Let’s not Demean Today’s Great Generation of Jewish Leaders
By Steven B. Nasatir, Ph.D.
George Caplan and Steve Windmueller’s Aug. 25 piece on Jewish federations and their legacy tradition hit the mark by praising the “Greatest Generation” of Jewish leaders, but it failed to do justice to the new generation of leaders making their mark in many communities.
As one who became a Jewish communal professional in 1971, and who continues to serve as President of a large federation, I witnessed the selfless and inspirational leadership of that Greatest Generation. Today, I’m witness to a new generation of great volunteer leaders who understand the responsibility that has been handed down to them and who have the knowledge, experience, capacity and commitment to address the challenges of today and tomorrow.
Empirically, I’m not aware of any study that suggests that today’s communal leaders reflect a value system where “money trumps experience, ego offsets vision, and expediency replaces commitment,” as Caplan and Windmueller assert. Of course that may be the situation in some communities, just as it has been in past eras. But it’s unfair and I believe inaccurate to tar an entire generation of leaders with that brush.
Are today’s leaders different from the Greatest Generation? Of course! The times are different, the challenges are different, and so are their life experiences.
In some respects, today’s Jewish women and men age 45-65 are far better prepared to lead than were their forebears. Almost all are university graduates and hold advanced degrees. Their Jewish literacy is considerably higher than their parents’ (some are day school graduates). Many participate in local and national Jewish leadership programs. They grew up during a time of Jewish sovereignty and have visited Israel often, with some studying or working there. Almost all grew up understanding collective responsibility, many having watched their parents follow in the footsteps of grandparents to assume communal leadership.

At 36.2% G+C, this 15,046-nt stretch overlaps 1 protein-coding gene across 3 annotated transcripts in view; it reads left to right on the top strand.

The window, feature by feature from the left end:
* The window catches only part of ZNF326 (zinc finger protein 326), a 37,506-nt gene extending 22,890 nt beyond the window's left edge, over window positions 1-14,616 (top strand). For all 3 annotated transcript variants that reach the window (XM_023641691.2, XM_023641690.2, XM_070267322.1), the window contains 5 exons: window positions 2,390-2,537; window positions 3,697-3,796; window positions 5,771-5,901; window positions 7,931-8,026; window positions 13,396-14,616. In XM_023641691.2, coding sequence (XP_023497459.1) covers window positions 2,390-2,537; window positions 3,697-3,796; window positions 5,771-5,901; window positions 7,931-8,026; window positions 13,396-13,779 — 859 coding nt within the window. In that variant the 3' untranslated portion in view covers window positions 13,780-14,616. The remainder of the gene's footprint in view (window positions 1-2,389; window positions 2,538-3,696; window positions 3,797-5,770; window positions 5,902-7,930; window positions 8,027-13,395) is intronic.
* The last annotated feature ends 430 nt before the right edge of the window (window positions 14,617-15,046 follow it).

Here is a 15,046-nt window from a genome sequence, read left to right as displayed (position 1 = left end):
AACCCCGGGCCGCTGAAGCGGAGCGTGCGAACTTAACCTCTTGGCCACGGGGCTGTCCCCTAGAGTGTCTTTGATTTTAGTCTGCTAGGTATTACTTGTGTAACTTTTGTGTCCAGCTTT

Still others of today’s leaders are the first in their families to join synagogues, take their children to annual walks for Israel and attend federation events.
Above all, in my experience today’s emerging leaders feel privileged to be asked to lead and consider it an honor to serve. In Chicago and elsewhere, many highly qualified people are eager to serve as chairman of the board, chairman of the campaign, and in other positions. For every available board position, our nominating committee must decide among some 10 people who desire and are qualified to serve.
Throughout the millennia, Jewish leaders have worried about the next generation. Worrying is appropriate, as the stakes are high. That’s why wise federations and communities invest in engaging and developing young people starting in their teens, if not sooner.
Let’s not underestimate or demean the present and emerging generations of Jewish leaders, who are inspiring, smart, successful and Jewishly committed. True, there will never be another Greatest Generation. But there will be – in fact, there already is – a Great Generation of Jewish leadership now hitting its stride.
Steven B. Nasatir is President of the Jewish United Fund/Jewish Federation of Metropolitan Chicago.